Wednesday, 2 April 2014

Africa-EU — a misunderstandings’ summit

As the EU-Africa summit opens today in Brussels, Le Soir long time Africa correspondent Colette Braekman writes that African countries have turned their attention to BRIC -Brazil, Russia, India, China) emerging countries rather than the ailing EU ones. And they still accuse Europe of having imperialistic views on Africa, as well as a fortress-like behavior:
While Europe struggles with the economic crisis, and implements a socially lethal austerity, Africa waves growth figures often over 5 per cent, though wealth is unevenly distributed and still relying too much on natural resources exports. […] Visited not only by China, but also by other emerging countries (Brasil, South Korea, Turkey,…), Africa feels more confident: while Europeans are still offering "fight against poverty" programmes, the continent thinks about all the aspects of economic development and relies on its local organisations, abolishing trade barriers and promoting freedom of movement. […] At Nelson Mandela's funeral, Europeans were even not invited to talk. The economic partnership agreements aiming at opening African borders to European goods (not exactly a fair trade model), have been discretely taken off the discussions' menu in Brussels, which will content itself with partial agreements with West African countries, though they have been denounced by the civil society. […]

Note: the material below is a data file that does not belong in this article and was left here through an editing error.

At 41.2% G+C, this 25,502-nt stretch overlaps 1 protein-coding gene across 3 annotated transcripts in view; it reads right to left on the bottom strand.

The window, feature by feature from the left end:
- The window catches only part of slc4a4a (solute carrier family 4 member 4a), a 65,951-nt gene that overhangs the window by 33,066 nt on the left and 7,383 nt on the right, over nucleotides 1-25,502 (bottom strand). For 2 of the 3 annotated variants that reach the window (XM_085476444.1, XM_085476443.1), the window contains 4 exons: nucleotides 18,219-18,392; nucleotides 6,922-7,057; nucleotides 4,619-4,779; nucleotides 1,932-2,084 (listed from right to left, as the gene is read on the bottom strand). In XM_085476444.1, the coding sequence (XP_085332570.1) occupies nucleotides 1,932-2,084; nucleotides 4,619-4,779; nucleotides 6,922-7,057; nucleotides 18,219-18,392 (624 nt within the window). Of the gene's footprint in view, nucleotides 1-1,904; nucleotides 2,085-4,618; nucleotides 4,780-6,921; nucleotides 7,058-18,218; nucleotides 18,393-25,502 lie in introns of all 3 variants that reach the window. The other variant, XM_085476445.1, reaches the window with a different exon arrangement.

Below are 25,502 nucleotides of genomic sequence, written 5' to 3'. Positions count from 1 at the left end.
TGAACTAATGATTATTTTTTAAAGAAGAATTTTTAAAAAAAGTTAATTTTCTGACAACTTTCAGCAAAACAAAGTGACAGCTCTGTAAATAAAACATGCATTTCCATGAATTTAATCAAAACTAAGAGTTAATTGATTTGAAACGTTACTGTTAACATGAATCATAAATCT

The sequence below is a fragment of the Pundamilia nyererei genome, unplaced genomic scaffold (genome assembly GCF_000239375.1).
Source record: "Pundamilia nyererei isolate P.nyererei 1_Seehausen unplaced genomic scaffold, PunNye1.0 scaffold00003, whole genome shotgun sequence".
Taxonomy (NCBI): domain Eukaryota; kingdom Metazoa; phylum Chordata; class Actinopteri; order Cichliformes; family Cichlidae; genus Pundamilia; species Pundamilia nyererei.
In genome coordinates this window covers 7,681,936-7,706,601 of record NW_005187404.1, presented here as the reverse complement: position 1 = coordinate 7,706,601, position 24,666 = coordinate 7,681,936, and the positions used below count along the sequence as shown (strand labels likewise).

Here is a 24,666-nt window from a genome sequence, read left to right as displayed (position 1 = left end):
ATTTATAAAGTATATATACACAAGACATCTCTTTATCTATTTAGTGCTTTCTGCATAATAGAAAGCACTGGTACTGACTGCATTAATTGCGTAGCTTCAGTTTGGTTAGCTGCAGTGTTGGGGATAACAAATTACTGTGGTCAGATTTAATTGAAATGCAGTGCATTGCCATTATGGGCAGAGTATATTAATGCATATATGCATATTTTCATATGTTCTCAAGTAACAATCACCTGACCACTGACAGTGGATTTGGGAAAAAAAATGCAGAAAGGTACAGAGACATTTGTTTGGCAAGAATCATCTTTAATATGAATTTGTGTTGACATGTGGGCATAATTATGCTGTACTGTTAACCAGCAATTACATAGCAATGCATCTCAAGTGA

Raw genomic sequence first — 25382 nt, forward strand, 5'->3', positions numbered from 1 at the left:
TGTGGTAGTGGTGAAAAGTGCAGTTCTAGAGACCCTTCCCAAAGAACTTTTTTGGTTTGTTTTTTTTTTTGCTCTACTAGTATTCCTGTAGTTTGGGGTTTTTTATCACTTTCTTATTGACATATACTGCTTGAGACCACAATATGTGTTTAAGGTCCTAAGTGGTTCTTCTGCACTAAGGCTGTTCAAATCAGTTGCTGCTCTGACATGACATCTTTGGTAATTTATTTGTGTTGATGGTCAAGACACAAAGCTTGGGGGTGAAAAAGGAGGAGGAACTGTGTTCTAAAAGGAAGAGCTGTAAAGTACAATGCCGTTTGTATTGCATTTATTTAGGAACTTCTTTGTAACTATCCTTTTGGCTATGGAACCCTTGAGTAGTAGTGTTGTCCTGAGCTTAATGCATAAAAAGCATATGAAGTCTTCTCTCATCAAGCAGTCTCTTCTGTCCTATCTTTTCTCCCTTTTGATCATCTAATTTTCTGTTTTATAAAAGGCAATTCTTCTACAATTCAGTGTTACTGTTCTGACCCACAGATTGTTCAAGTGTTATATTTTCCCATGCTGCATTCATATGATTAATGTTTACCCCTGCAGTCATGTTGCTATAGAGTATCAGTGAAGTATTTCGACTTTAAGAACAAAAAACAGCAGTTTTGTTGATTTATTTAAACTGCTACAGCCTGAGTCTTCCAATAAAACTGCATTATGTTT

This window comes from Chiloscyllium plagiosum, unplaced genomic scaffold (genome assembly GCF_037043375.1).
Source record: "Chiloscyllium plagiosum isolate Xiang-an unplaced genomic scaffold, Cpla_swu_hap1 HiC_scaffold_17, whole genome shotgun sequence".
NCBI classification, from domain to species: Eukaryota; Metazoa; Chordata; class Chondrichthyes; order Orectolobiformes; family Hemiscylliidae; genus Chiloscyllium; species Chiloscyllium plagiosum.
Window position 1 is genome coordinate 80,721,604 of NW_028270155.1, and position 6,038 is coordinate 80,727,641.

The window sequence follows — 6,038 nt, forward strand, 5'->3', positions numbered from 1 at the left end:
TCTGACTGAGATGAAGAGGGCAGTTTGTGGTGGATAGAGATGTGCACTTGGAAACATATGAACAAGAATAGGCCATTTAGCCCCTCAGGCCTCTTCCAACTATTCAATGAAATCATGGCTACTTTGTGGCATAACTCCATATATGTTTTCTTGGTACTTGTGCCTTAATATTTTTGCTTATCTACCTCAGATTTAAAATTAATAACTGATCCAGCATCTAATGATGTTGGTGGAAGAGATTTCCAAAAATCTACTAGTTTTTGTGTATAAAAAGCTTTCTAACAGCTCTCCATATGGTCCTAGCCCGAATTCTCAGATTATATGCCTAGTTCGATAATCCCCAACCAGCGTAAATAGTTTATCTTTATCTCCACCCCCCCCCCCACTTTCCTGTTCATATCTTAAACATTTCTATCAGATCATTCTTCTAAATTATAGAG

Even if, with €20 billion a year, Europe is still the main development and humanitarian aid provider and presents itself as an altruistic power, Europe is perceived as dominant and caring only about imposing its rules, its programmes and its bureaucracy than asking itself how it defends its own geopolitical and economic interests, particularly when it comes to oil and mining ressources. Even though emigration has transformed most of European capitals in multicultural and African cities, the restriction imposed to emigration, the difficulties to obtain visas and study grants are reinforcing the image of Europe being a fortress, less welcoming than China or India, in the eyes of Africans.

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